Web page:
Monday, May 28, 2007

Proposition 84

To flesh out this editorial, here is the allocation of funds from Prop 84 from their website at .

Proposition 84, a $5.4 billion initiative slated for the November 2006 statewide ballot, provides funding for all of the major natural resource protection and water programs at the state level. The total amount of funding for water programs is $2.714 billion and includes:

$240 million for Safe Drinking Water
• $10 million for Emergency Safe Drinking Water Projects
• $180 million for Small Community Grants
• $50 million for Safe Drinking Water Revolving Fund

$1.285 billion for Integrated Water Management and Water Quality
• $80 million for the Clean Water Revolving Fund
• $1 billion for Integrated Regional Water Management Grants (DWR)
• $60 million for Groundwater Cleanup Loans and Grants (DHS)
• $130 million for Delta Water Quality Improvement
• $15 million for Agricultural Pollution Reduction

$800 million for Flood Control
• $30 million for Floodplain Mapping
• $275 million for Flood Control
• $275 million for Delta Levees
• $180 million for Subventions
• $40 million for Flood Corridors

$65 million for Statewide Water Planning and Design
• Surface Water Storage Planning and Feasibility (CalFed)
• Evaluation of Climate Change Impacts on Flood and Water Systems
• Flood Protection Improvement
• Other Studies Related to Integration of Flood and Water Systems

$928 million for Protection of Rivers, Lakes and Streams
• $90 million for Stormwater Cleanup (TMDLs)
• $180 million for Environmental Conflicts Related to Water Projects
• $90 million for Colorado River, QSA and Salton Sea
• $54 million for Public Access to State Water Projects (State’s obligation)
• $72 million for River Parkways and $18 million for Urban Streams
• $72 million for the LA/San Gabriel Rivers
• $36 million for the San Joaquin River
• $36 million for Coachella/Desert Area
• $45 million for the Santa Ana River
• $90 million for Sierra Nevada Rivers and Lake Tahoe
• $45 million for Restoration/Conservation projects (California Conservation Corps)
• $100 million for San Joaquin River Restoration

$450 million for Wildlife and Forest Conservation
• $180 million for Forests
• $135 million for Wildlife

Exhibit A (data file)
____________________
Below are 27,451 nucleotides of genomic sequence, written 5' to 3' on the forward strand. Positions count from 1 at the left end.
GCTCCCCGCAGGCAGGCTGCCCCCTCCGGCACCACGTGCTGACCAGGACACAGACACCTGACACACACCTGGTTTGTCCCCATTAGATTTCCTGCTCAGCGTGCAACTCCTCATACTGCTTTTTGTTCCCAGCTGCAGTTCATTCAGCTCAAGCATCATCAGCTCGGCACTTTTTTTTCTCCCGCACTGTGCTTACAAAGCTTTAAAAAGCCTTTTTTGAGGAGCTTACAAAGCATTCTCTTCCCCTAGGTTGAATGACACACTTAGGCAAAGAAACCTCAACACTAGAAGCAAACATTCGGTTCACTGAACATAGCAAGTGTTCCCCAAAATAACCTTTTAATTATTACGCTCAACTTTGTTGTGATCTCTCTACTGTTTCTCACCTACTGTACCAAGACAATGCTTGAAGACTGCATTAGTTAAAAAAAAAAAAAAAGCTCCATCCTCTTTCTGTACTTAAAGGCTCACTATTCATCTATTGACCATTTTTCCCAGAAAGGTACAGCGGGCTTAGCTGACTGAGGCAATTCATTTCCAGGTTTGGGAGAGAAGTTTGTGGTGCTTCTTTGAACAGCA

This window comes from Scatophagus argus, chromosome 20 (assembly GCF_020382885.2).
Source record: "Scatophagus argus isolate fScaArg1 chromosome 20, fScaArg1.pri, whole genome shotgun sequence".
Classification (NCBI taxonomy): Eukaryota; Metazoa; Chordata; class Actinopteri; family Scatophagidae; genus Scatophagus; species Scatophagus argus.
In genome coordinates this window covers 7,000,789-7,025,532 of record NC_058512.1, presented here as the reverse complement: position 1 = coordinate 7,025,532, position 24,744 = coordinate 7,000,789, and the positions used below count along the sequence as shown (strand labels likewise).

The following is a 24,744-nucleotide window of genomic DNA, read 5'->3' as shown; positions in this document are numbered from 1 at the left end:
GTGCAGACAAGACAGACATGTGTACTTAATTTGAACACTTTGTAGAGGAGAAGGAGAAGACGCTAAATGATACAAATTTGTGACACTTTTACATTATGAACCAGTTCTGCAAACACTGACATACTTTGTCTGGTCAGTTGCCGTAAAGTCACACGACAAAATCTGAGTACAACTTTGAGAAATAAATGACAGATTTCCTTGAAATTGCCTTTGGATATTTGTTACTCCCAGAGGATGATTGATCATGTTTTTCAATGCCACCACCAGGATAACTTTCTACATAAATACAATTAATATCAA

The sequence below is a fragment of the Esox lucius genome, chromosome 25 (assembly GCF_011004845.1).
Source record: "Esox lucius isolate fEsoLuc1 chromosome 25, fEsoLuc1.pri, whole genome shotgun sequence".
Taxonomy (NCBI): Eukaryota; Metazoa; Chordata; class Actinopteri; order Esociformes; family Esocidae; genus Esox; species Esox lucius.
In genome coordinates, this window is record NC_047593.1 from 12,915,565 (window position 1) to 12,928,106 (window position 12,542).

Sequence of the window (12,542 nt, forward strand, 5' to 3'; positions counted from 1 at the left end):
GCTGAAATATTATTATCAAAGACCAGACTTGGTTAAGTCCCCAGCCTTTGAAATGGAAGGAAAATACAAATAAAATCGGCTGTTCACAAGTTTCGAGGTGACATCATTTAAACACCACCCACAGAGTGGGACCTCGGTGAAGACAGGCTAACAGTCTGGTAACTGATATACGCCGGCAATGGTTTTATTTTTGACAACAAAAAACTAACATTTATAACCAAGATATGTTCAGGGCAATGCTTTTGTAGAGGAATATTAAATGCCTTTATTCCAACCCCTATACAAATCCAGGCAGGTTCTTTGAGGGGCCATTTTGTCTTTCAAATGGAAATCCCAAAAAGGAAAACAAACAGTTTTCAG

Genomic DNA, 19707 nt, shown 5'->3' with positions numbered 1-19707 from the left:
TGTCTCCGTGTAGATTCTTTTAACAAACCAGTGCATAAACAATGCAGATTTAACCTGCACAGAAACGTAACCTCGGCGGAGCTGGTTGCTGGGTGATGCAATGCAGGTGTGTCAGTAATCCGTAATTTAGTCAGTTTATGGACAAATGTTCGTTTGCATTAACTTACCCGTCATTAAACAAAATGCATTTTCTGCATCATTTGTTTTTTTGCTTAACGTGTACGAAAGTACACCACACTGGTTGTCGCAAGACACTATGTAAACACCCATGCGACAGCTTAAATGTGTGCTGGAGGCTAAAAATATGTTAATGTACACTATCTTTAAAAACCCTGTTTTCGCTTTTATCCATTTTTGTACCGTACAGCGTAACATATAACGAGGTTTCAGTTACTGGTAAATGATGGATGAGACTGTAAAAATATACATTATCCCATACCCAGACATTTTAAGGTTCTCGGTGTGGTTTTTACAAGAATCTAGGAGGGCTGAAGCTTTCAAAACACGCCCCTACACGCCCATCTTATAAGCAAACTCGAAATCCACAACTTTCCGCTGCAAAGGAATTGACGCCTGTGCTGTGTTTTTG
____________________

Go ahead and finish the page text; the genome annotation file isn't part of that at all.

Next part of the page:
• $90 million for Natural Community Conservation Plans
• $45 million for Working Landscapes
o $15 million for Grazing Land
o $15 million for Oak Woodlands
o $10 million for Farmland Conservancy Program
o $5 million for Wildlife Stewardship Grants

$540 million for Beaches, Bays and Coastal Protection
• $90 million for Clean Beaches (coastal stormwater/TMDLs)
• $225 million for Bays
o $108 million for the San Francisco Bay
o $45 million for the Monterey Bay
o $45 million for the Santa Monica Bay Watersheds
o $27 million for the San Diego Bay
• $135 million for the State Coastal Conservancy
• $90 million for the Ocean Protection Trust Fund

$500 million for Parks and Nature Education Centers
• $400 million for State Parks
• $100 million for Nature Education Centers, Museums and Aquariums

$580 million for Sustainable Communities
• $90 million for Urban Greening and Joint Use Projects
• $400 million for Local and Regional Parks
• $90 million for Planning and Incentives for Resource Conservation

Editorial: Funding parks, trails
Prop. 84 backlash misses goal of initiative
Published 12:00 am PDT Monday, May 28, 2007

Fueled by misleading media reports, a backlash is brewing against use of Proposition 84 bond funds to finance parks, aquariums, museums, bike trails and other public amenities.

The premise of this criticism is that people didn't vote for Proposition 84, a bond initiative on the November ballot, so the state could finance cultural and recreational improvements. Instead, clairvoyant critics claim, voters approved the ballot initiative mainly to finance flood control and water projects.

We find it impressive that commentators can look into the minds of the electorate and, absent credible polling, make conclusions on the motivations of 4.4 million voters. Less impressive is the claim that voters were misled into approving Proposition 84. Anyone literate enough to read a Dr. Seuss book would have known that parks, museums, trails and other forms of recreation were eligible for funding under this ballot initiative.

It's clear from the initiative's title: "Water Quality, Safety and Supply. Flood Control. Natural Resource Protection. Park Improvements. Bonds. Initiative Statute." It's also clear from the campaign's Web site (, which says that funding could go to "development of nature education opportunities at institutions including, natural history museums, aquariums, research facilities and botanical gardens."